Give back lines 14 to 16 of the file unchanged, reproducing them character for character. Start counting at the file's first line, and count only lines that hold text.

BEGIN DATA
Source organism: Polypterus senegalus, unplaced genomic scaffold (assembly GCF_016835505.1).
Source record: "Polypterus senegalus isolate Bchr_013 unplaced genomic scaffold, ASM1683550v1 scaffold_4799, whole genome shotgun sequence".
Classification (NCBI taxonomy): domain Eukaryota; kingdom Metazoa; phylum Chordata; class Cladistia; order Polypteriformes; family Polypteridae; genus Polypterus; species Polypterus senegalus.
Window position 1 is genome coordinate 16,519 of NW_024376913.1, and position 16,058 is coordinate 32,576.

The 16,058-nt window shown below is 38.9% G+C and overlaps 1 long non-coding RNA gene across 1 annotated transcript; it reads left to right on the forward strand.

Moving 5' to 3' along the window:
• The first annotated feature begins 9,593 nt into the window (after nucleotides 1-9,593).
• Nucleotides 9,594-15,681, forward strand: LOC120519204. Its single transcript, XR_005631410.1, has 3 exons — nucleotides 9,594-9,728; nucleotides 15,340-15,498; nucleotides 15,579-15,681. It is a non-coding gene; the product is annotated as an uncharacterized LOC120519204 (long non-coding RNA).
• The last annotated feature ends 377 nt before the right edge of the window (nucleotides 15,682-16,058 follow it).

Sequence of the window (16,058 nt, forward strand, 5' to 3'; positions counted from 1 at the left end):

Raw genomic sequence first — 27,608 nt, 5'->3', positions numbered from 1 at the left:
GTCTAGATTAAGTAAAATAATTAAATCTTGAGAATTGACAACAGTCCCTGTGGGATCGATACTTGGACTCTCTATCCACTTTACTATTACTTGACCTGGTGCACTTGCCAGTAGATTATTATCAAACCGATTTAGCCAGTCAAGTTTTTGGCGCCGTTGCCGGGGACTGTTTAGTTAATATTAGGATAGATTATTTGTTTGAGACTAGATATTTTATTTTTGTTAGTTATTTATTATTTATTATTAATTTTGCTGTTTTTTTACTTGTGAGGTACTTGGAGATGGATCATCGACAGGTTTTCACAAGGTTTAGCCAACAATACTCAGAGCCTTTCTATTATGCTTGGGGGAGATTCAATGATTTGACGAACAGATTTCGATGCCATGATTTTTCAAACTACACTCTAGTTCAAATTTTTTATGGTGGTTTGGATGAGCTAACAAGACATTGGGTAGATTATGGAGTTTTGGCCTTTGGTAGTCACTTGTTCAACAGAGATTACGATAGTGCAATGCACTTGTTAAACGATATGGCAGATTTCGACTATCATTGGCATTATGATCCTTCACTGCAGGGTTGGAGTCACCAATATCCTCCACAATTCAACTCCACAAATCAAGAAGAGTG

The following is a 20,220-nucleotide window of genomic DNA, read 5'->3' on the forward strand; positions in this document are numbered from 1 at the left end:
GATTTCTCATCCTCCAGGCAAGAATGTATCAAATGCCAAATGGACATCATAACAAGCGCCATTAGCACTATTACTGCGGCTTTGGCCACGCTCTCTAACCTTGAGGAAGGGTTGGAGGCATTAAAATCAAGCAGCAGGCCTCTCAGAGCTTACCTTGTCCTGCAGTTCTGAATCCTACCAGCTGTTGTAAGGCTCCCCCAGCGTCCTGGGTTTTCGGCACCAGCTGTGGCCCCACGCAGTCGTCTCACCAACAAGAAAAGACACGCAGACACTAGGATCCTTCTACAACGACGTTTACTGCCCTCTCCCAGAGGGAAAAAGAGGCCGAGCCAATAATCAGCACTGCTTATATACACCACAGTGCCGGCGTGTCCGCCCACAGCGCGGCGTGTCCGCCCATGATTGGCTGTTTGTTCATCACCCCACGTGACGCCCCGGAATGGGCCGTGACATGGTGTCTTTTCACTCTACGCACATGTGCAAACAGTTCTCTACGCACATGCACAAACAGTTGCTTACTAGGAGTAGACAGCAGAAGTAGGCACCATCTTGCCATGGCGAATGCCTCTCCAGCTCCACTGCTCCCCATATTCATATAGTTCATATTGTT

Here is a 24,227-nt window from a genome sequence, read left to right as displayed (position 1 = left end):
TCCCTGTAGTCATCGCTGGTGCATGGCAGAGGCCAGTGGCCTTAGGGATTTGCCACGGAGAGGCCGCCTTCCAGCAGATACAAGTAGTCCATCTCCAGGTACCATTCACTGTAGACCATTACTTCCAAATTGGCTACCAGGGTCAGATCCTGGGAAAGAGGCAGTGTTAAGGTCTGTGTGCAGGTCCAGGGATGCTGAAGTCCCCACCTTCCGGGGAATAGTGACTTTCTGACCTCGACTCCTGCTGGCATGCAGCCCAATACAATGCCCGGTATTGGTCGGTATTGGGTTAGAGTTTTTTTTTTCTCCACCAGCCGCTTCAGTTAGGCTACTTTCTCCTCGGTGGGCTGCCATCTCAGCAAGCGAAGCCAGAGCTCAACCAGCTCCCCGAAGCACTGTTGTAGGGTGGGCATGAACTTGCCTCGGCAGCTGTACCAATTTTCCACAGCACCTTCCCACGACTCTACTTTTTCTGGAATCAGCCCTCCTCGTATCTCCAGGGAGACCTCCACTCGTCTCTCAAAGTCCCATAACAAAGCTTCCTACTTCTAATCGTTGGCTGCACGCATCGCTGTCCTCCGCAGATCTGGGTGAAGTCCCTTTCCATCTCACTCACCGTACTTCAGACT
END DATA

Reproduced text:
GATTTCTCATCCTCCAGGCAAGAATGTATCAAATGCCAAATGGACATCATAACAAGCGCCATTAGCACTATTACTGCGGCTTTGGCCACGCTCTCTAACCTTGAGGAAGGGTTGGAGGCATTAAAATCAAGCAGCAGGCCTCTCAGAGCTTACCTTGTCCTGCAGTTCTGAATCCTACCAGCTGTTGTAAGGCTCCCCCAGCGTCCTGGGTTTTCGGCACCAGCTGTGGCCCCACGCAGTCGTCTCACCAACAAGAAAAGACACGCAGACACTAGGATCCTTCTACAACGACGTTTACTGCCCTCTCCCAGAGGGAAAAAGAGGCCGAGCCAATAATCAGCACTGCTTATATACACCACAGTGCCGGCGTGTCCGCCCACAGCGCGGCGTGTCCGCCCATGATTGGCTGTTTGTTCATCACCCCACGTGACGCCCCGGAATGGGCCGTGACATGGTGTCTTTTCACTCTACGCACATGTGCAAACAGTTCTCTACGCACATGCACAAACAGTTGCTTACTAGGAGTAGACAGCAGAAGTAGGCACCATCTTGCCATGGCGAATGCCTCTCCAGCTCCACTGCTCCCCATATTCATATAGTTCATATTGTT

Here is a 24,227-nt window from a genome sequence, read left to right as displayed (position 1 = left end):
TCCCTGTAGTCATCGCTGGTGCATGGCAGAGGCCAGTGGCCTTAGGGATTTGCCACGGAGAGGCCGCCTTCCAGCAGATACAAGTAGTCCATCTCCAGGTACCATTCACTGTAGACCATTACTTCCAAATTGGCTACCAGGGTCAGATCCTGGGAAAGAGGCAGTGTTAAGGTCTGTGTGCAGGTCCAGGGATGCTGAAGTCCCCACCTTCCGGGGAATAGTGACTTTCTGACCTCGACTCCTGCTGGCATGCAGCCCAATACAATGCCCGGTATTGGTCGGTATTGGGTTAGAGTTTTTTTTTTCTCCACCAGCCGCTTCAGTTAGGCTACTTTCTCCTCGGTGGGCTGCCATCTCAGCAAGCGAAGCCAGAGCTCAACCAGCTCCCCGAAGCACTGTTGTAGGGTGGGCATGAACTTGCCTCGGCAGCTGTACCAATTTTCCACAGCACCTTCCCACGACTCTACTTTTTCTGGAATCAGCCCTCCTCGTATCTCCAGGGAGACCTCCACTCGTCTCTCAAAGTCCCATAACAAAGCTTCCTACTTCTAATCGTTGGCTGCACGCATCGCTGTCCTCCGCAGATCTGGGTGAAGTCCCTTTCCATCTCACTCACCGTACTTCAGACT